Cover Date: June 1964
Cover Artists: Steve Ditko
“The Menace of…Mysterio!”
Plotters: Stan Lee, Steve Ditko
Scripter: Stan Lee
Penciller: Steve Ditko
Inker: Steve Ditko
What’s Going On?
Spider-Man has been seen committing crimes around town; either someone is framing Spidey, or else he is breaking the law in his sleep. But a new costumed character, Mysterio, is making a name in town. Does he have the answers to these Spidey crimes?
- It looks like Spider-Man has turned to crime! Who else could do whatever a spider can and wear such snazzy duds?
- The public is divided over the accusation, but it doesn’t look good for Spidey.
- Peter Parker doesn’t remember committing any crimes, but he reasons that only Spider-Man could be committing the crimes! He believes that he is either suffering from multiple personalities, or else he is committing crimes in his sleep.
- This would be a great time to lay low and not go out as Spider-Man, but Peter needs to raise money to pay the mortgage. He figures that he can find some crime, take some pictures, and sell them to the Daily Bugle. Unfortunately, Spidey’s newfound infamy causes the locals to chase him, so Peter gives up and goes back to school.
- At school, Liz Allan continues to flirt with Peter.
- At the Daily Bugle, J. Jonah Jameson receives an unexpected guest, Mysterio! The costumes stranger claims to be able to stop the evil Spider-Man, and asks JJJ to print a challenge to Spidey in the paper, so the two can fight.
- Hoping that Mysterio has a clue regarding the Spider-Man crime wave, Spidey Meets Mysterio at the appointed spot. Mysterio appears to have Spidey’s number.
- By confusing Spidey with some smoke effects and (somehow) jamming his spider-sense, Mysterio lays a beating on the hero. Spidey is only able to escape by falling off the bridge the two were fighting on.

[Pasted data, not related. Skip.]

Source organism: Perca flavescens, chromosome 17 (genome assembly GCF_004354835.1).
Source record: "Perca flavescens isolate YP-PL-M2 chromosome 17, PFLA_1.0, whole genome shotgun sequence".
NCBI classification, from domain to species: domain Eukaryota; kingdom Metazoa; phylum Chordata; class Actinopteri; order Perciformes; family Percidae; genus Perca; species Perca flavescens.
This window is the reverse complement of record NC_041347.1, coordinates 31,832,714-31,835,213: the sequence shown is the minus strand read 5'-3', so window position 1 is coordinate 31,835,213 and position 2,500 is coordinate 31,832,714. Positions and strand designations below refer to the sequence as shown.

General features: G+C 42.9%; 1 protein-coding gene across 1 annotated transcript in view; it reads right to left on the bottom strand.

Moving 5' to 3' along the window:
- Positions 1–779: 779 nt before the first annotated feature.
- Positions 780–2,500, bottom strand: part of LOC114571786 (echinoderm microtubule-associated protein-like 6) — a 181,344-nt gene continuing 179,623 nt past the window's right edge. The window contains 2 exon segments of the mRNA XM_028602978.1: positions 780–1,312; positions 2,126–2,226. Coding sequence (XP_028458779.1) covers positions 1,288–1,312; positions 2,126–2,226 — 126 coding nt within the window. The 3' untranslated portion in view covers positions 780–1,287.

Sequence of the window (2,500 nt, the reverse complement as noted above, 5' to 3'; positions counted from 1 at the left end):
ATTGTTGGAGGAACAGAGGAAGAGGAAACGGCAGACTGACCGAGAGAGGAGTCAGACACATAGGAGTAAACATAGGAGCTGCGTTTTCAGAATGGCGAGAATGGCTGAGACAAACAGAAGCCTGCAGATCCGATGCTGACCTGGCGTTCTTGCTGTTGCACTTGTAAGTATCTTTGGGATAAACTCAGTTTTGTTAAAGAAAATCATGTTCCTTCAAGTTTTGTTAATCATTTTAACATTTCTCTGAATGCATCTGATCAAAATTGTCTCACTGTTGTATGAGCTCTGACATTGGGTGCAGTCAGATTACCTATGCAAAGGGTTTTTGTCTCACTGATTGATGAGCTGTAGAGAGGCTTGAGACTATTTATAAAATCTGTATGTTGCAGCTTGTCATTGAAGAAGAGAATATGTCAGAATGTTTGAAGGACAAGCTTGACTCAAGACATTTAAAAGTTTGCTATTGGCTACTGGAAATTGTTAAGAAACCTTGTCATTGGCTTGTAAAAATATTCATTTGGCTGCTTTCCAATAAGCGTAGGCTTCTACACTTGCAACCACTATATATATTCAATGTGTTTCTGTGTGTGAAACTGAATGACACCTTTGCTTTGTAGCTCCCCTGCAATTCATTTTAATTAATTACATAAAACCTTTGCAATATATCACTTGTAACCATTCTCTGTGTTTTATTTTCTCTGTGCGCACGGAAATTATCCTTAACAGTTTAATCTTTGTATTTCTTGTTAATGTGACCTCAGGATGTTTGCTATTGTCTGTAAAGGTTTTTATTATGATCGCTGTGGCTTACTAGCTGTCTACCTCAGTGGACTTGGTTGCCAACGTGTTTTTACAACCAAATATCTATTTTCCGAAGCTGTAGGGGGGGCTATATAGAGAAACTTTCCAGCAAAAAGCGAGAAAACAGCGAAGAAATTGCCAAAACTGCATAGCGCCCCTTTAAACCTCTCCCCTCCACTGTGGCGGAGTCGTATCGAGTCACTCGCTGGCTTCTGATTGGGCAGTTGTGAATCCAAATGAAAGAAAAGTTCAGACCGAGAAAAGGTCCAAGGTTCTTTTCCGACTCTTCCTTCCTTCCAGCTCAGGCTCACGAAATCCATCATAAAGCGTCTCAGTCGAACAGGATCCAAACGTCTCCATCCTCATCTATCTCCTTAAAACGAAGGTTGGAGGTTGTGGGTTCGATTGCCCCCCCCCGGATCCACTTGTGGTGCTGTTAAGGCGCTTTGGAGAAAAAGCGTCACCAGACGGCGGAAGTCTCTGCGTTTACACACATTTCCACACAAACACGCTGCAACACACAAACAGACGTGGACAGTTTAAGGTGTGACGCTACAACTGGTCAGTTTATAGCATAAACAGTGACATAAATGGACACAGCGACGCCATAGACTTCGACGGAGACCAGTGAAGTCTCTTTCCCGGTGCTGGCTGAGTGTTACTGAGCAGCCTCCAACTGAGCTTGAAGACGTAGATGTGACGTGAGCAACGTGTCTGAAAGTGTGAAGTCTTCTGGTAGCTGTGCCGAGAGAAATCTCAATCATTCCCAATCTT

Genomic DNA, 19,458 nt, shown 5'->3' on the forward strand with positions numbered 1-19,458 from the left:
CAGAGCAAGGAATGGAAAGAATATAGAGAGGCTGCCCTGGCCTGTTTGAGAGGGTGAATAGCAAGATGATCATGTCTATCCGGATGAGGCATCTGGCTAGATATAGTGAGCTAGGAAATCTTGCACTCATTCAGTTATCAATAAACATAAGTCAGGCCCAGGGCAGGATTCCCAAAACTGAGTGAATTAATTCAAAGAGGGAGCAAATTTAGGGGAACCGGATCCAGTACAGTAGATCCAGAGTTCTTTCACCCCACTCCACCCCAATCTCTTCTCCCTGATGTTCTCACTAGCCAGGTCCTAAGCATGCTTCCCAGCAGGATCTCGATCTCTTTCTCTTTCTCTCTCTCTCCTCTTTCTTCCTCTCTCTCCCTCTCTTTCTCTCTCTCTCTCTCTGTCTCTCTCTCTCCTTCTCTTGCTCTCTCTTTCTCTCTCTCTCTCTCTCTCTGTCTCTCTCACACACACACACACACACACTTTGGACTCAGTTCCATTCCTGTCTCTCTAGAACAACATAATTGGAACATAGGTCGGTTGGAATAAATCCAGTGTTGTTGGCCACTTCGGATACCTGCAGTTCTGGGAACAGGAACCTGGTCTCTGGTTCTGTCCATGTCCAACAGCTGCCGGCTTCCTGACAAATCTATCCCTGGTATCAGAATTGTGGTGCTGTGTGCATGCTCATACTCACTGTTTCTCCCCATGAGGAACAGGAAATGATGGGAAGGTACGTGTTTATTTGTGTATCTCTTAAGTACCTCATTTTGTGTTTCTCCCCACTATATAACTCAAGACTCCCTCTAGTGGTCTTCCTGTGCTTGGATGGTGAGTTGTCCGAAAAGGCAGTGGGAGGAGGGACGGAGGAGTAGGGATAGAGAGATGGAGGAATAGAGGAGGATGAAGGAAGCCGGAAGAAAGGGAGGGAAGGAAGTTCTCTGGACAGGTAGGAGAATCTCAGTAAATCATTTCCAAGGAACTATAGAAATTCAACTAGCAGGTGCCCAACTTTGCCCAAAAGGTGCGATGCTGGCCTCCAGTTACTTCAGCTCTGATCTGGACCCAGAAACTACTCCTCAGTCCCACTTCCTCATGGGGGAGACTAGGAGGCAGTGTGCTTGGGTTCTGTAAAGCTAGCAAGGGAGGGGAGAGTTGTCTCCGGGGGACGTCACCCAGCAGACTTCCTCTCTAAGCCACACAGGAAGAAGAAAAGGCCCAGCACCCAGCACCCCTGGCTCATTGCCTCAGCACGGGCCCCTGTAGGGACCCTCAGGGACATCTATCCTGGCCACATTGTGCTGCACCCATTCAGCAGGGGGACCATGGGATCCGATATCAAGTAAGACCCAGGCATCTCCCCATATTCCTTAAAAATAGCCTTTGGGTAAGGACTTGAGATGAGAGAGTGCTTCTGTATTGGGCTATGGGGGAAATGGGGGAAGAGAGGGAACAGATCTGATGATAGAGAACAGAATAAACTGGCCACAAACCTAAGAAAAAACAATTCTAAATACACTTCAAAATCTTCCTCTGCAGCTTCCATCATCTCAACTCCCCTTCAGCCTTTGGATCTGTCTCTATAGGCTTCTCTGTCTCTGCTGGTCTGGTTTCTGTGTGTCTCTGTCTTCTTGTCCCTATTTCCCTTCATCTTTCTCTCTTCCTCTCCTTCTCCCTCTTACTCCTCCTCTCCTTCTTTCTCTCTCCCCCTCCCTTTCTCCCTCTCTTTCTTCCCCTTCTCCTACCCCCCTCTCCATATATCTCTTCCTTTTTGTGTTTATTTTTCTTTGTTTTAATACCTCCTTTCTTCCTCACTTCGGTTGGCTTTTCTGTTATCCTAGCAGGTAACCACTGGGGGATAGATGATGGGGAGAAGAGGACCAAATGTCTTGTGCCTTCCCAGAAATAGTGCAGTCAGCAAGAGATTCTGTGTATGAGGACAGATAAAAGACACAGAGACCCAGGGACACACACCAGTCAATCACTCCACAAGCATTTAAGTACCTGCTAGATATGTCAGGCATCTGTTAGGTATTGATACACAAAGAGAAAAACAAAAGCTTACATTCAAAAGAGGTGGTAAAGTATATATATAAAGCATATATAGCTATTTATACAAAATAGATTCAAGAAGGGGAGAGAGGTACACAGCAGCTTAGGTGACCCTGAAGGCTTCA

- Despite her interest in him, Peter doesn’t seem to be interested in Liz.
- The city threw a parade for Mysterio, in honor of him defeating Spider-Man. He later stops by the Daily Bugle, where Peter slips a spider-tracer on him.
- Not long after, Peter (as Spidey) confronts Mysterio and gets him to monologue long enough to record a confession that definitively clears Spider-Man for the robberies.
- After defeating Mysterio and clearing Spider-Man’s name, Peter sells pictures of the fight to JJJ and gets enough money to pay the bills. All’s well, etc., etc..
Is It Good?
Yes, even if there are some truly head-scratching moments in this issue. I get that it’s more interesting to raise the possibility of Peter committing robberies in his sleep than to immediately conclude that the thief is an imposter. It’s still really, really dumb.
Still, the artwork is great, and the moodiness of the characters sets this apart from the pack.
- Timeline alert: in Amazing Spider-Man #2, Peter paid the mortgage for a full year in advance. Apparently, a year has passed in the Marvel Universe, because the Parkers are struggling with mortgage payments again.
- This is the first appearance of Mysterio (AKA Quentin Beck, although his name is not revealed here). He is a former movie special effects man that decided to opt into a life of crime.
- In the letters page, it is announced that the titles of Journey Into Mystery and Tales of Suspense have changed to Thor and Iron Man, respectively. These are unofficial changes, though, and these comics won’t actually change their titles for another four years.
Comics Are Goofy:
- Yes, Peter, this is the most reasonable explanation. Obviously.
- Let’s remember this the next time Peter Parker complains about being single.
- Spider-Man uses cool slang, part 1: “No dice!”
- Spider-Man uses cool slang, part 2: “Life sure is a bowl of cherries!”
- Here’s Peter, who absolutely said worse to his girlfriend, calling Flash our for saying dumb stuff to girls. Pot, kettle, black.
- Mysterio received a one-car parade for…fighting Spider-Man and letting him escape? New York City loves a celebration, I guess.